Tanna, Brian, Minka & DT: The most common thread is wondering what we will be like when it comes our time. A big consideration is to be more flexible and considerate of our families. Just an attitude adjustment would help! I have no desire to become caregivers to my in-laws. They are very difficult people. Of course, as they fail, well, that may become another story.

Debbie V. said...

I really sympathize with your husband. I just came back from a weekend with my parents who are struggling. I am the only child. My dad has dementia and my mom is having to pretty much run everything. The hardest part is his stubborness to try to do things he is not able to do (drive, mow the lawn, fix things etc). These things were the heart of him so it is a bitter pill to swallow. It's hard to watch them suffer this way.
My heart goes out to you and him.

Keats The Sunshine Girl said...

Sometimes old folks will do just what they like and it's hard to change their minds or even live with them.
I hope I will not be a big burden to anyone but circumstances will dictate.

Holly said...

My husband is at your same crossroads...word for word. I never faced it because my parents chose to end their own lives @ 64. While devestating at the time (and for the next 20 yrs trying to understand it) I now appreciate what they chose....It's hell either way and I hope you both come to the terms of accepting this challange.

ArtSparker said...

This post is remarkable for the amount it covers. I have a friend who went through some of this with her in-laws, including a middle-of-the-night call because her husband's Dad had fallen down outside, crawled to the phone, and asked that they come over - the son called 911. Some months later he agreed to go into a care facility, not neglecting to announce that his money would be going to the Church (presumably because the Church hadn't suggested that he go into a care facility). This is so hard. My parents live on their own, my father is a wonder at this point. I may need to move in eventually which scares me as my relationship with my mother is not the best.

California Girl said...

DV: pretty soon you will have to make some decisions because all options will be gone.

Keats: We all certainly hope this. I drive my sons crazy now!

Holly: I am shocked and saddened by your revelation yet gratified you choose to share with the rest of us. This is one terrible extreme and it has to be God awful for you. I hope, in the twenty year interim, you've come to terms as best you can and are healed as much as possible. My prayers are with you.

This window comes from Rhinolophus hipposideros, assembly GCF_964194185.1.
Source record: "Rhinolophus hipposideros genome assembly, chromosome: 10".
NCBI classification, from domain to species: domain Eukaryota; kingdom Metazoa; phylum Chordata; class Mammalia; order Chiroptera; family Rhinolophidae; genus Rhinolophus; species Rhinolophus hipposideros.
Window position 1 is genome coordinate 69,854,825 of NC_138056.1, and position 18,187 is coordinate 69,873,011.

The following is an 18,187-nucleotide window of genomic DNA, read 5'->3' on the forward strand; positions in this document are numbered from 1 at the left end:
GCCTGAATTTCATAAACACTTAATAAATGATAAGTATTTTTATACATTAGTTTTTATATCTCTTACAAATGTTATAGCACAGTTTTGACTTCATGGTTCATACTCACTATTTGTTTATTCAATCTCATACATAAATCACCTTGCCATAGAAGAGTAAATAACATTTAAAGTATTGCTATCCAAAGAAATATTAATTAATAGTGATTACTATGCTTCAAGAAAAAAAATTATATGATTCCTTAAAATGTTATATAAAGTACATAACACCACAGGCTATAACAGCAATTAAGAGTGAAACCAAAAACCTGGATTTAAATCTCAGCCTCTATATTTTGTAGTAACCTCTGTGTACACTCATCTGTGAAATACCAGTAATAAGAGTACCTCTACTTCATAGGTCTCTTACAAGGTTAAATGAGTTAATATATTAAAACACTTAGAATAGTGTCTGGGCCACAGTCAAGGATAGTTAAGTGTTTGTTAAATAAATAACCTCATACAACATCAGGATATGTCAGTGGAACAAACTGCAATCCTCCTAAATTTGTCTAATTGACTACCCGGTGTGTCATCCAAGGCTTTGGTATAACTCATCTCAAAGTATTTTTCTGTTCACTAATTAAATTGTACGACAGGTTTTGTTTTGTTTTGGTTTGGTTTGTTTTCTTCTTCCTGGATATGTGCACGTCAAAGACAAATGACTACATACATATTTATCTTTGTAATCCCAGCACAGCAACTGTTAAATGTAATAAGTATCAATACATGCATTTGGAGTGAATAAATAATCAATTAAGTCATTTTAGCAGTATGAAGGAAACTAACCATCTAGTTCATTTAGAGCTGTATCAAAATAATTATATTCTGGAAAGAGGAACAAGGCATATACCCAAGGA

AS: It should not be a lonely road. There are so many people dealing with this now and so many more hotlines and outreach groups to whom you and your friend can turn. My dad fell many times and one neighbor called social services. He wasn't demented but refused to have accompaniement on his walks. I have lived on the opposite coast for so long...I remember that call from the neighbor and how she berated me.

Dad finally became so depressed and just helpless enough he had to have someone in the house. Once he did, the dependency grew. He was a lamb his last year and that is saying ALOT.

linda said...

thank you for writing this very important fact about life today...I, just yesterday, was trying to " convince" my 81 yr old mother perhaps to sell her home and consider assisted living somewhere closeby as, since her colon surgery, she cannot walk nor take care of personal needs...she is adamantly against it and either gets angry or too tired to discuss anything! I am so frustrated, I know exactly how you feel and what you are talking about....

if only....

California Girl said...

Linda: I hear you. You will, sooner or later, have to make some decisions against her will. If she is unable to care for herself, Social Services may get involved whether you want them to or not. Depending on her/your financial status, you may be able to afford a nice level care facility. They are much less like prisons now. I work in advertising and am beginning to see nicer ones all the time. Of course, they are not inexpensive. If she has assets that can be sold, best to find one she can afford and get her in while she's independent. they are much less expensive that way. Of course, if she's like my father...well. You'll have to wait til she no longer can make decisions on her own.